Politics & Policy

The Celebrity Campaign

Trump greets supporters at a rally in Portsmouth, N.H., October 15, 2016. (Reuters photo: Jonathan Ernst)
And the case for a return to partisanship

The best book about American presidential politics is a book that isn’t about America, or presidents, or politics per se; it is The Golden Bough by James George Frazer, a work of comparative religion exploring the roots of ancient fertility cults and the priest-kings who reigned over them. As the scientist Robin Hanson says, “Politics isn’t about policy,” and The Golden Bough is about what it’s about.

Frazer’s work is timeless, but the book that may be the most relevant to this year’s presidential campaign is Idoru, a science-fiction novel by William Gibson. It is not a book about American presidential politics either. It is about what American presidential politics are about this year, especially on the Republican side: celebrity. Idoru, set in a world that is futuristic but familiar enough, concerns a rock star named Rez and his courtship of an even bigger celebrity, Rei Toei. The object of his affection is a synthetic personality, a pure media creation built by animators, computer programmers, and artificial-intelligence engineers. Because rock stars are the centers of vast networks of complex and subtle business interests, financial and economic relationships, and even political power, Rez’s decision to pursue love with a non-human entity is of acute concerns to his handlers and business partners.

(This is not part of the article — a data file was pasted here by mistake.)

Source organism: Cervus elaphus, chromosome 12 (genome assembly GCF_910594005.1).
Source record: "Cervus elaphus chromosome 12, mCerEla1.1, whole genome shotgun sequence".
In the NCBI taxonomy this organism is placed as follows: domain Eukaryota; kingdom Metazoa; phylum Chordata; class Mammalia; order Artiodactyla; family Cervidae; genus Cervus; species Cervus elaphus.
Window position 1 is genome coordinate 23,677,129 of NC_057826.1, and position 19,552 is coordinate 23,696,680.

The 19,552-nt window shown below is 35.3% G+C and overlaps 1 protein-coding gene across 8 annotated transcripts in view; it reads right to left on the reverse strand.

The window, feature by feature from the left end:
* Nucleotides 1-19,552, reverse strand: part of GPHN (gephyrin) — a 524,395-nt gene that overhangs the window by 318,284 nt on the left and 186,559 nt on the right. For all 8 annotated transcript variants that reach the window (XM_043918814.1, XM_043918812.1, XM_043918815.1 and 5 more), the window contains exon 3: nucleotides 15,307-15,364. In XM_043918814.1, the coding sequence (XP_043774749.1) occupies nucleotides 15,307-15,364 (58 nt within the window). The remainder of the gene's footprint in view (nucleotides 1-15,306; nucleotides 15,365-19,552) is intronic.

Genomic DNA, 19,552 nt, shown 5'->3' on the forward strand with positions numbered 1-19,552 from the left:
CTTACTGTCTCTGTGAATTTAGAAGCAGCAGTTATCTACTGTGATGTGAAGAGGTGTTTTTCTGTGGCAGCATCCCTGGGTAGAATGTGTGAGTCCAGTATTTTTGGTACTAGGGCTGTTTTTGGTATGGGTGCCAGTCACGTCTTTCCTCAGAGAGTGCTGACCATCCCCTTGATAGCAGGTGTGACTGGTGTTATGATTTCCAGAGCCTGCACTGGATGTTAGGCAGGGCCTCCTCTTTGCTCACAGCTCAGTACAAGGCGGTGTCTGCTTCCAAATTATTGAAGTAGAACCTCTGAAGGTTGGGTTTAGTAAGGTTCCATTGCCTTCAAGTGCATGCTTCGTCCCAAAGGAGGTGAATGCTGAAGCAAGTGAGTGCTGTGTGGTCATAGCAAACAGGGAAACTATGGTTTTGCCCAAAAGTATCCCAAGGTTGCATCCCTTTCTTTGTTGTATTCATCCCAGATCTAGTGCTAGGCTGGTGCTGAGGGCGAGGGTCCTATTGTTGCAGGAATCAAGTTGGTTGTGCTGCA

What is most interesting about Idoru is its keen sense of the relative scales of different kinds of cultural undertakings. A nightclub flashes into existence, is the scene of a significant event, and then disappears into Tokyo’s hyperkinetic nightlife ecosystem; several personalities with important online lives are what we would call “Internet famous”; but Rez, as a genuine global celebrity, is something bigger than a corporation and more dynamic than a state.

In our own time, the phenomenon of genuine celebrity — Beyoncé-level celebrity, or Amitabh Bachchan–level celebrity, or Cristiano Ronaldo–level celebrity — already is inflated to such a scale that it can subsume politics entirely, and in the 2016 Republican presidential campaign has done so, like a great white swallowing a seal.

If you are in the punditry business, you have a nice view of exactly how this works. Nobody knows who writers are, of course. I have a friend who is a very famous writer, a writer of global reputation, in fact, a winner of prestigious awards and a seller of very many books. But he could walk into a grocery store without anybody knowing him. Television is simply a much larger and more powerful cultural phenomenon than is print or the written word online; my colleague David French has written about the way in which appearing on Fox News changed people’s perceptions of him, and it can be dramatic — not just people who read your work or follow political journalism, but your friends and family. And as you make the rounds from, say, the Lou Dobbs show to the Bill Maher show, the difference in scale — financial and cultural — between what goes on at Fox News and what goes on at HBO and the like shows itself dramatically. There are a few genuine celebrities in the punditry world, people like Bill O’Reilly and Megyn Kelly. But if Kanye and Kim were having dinner at a Chili’s in Wilsonville, Ore., nobody would notice Sean Hannity two tables away (*). There are GOP-specific conclusions to be drawn from the Trump candidacy, some of them genuine questions of policy and priorities. But the main conclusion is that Republicans and conservatives are just as vulnerable to celebrity as Democrats and progressives.

Conservatives may even be a little more vulnerable, there being so few genuine celebrities who are open Republicans that the Right often isn’t choosy enough about which of them we embrace. Ted Nugent is an example of that. Donald Trump, alas, is another.